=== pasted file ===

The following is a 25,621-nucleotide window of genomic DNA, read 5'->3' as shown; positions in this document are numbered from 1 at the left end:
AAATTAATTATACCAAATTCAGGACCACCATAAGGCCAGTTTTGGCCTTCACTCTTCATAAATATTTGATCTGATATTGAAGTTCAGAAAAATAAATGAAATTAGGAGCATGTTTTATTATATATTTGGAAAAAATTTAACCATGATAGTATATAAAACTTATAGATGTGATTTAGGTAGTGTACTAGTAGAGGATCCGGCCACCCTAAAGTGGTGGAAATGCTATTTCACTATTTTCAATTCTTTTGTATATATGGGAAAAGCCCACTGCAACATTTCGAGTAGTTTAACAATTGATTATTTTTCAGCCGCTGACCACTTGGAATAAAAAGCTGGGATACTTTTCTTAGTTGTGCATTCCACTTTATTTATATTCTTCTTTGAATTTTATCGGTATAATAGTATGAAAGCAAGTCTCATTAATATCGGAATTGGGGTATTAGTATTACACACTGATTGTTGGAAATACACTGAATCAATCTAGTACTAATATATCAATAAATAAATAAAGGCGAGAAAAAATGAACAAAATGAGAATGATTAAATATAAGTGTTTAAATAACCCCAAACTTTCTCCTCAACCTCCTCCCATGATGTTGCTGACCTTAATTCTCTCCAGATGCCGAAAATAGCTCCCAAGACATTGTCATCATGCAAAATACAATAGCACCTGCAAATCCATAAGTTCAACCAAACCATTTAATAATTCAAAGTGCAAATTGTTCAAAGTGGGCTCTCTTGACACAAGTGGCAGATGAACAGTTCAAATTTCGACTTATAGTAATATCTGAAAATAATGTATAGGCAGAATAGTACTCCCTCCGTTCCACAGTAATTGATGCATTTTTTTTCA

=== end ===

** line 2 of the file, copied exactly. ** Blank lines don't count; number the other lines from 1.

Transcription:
AAATTAATTATACCAAATTCAGGACCACCATAAGGCCAGTTTTGGCCTTCACTCTTCATAAATATTTGATCTGATATTGAAGTTCAGAAAAATAAATGAAATTAGGAGCATGTTTTATTATATATTTGGAAAAAATTTAACCATGATAGTATATAAAACTTATAGATGTGATTTAGGTAGTGTACTAGTAGAGGATCCGGCCACCCTAAAGTGGTGGAAATGCTATTTCACTATTTTCAATTCTTTTGTATATATGGGAAAAGCCCACTGCAACATTTCGAGTAGTTTAACAATTGATTATTTTTCAGCCGCTGACCACTTGGAATAAAAAGCTGGGATACTTTTCTTAGTTGTGCATTCCACTTTATTTATATTCTTCTTTGAATTTTATCGGTATAATAGTATGAAAGCAAGTCTCATTAATATCGGAATTGGGGTATTAGTATTACACACTGATTGTTGGAAATACACTGAATCAATCTAGTACTAATATATCAATAAATAAATAAAGGCGAGAAAAAATGAACAAAATGAGAATGATTAAATATAAGTGTTTAAATAACCCCAAACTTTCTCCTCAACCTCCTCCCATGATGTTGCTGACCTTAATTCTCTCCAGATGCCGAAAATAGCTCCCAAGACATTGTCATCATGCAAAATACAATAGCACCTGCAAATCCATAAGTTCAACCAAACCATTTAATAATTCAAAGTGCAAATTGTTCAAAGTGGGCTCTCTTGACACAAGTGGCAGATGAACAGTTCAAATTTCGACTTATAGTAATATCTGAAAATAATGTATAGGCAGAATAGTACTCCCTCCGTTCCACAGTAATTGATGCATTTTTTTTCA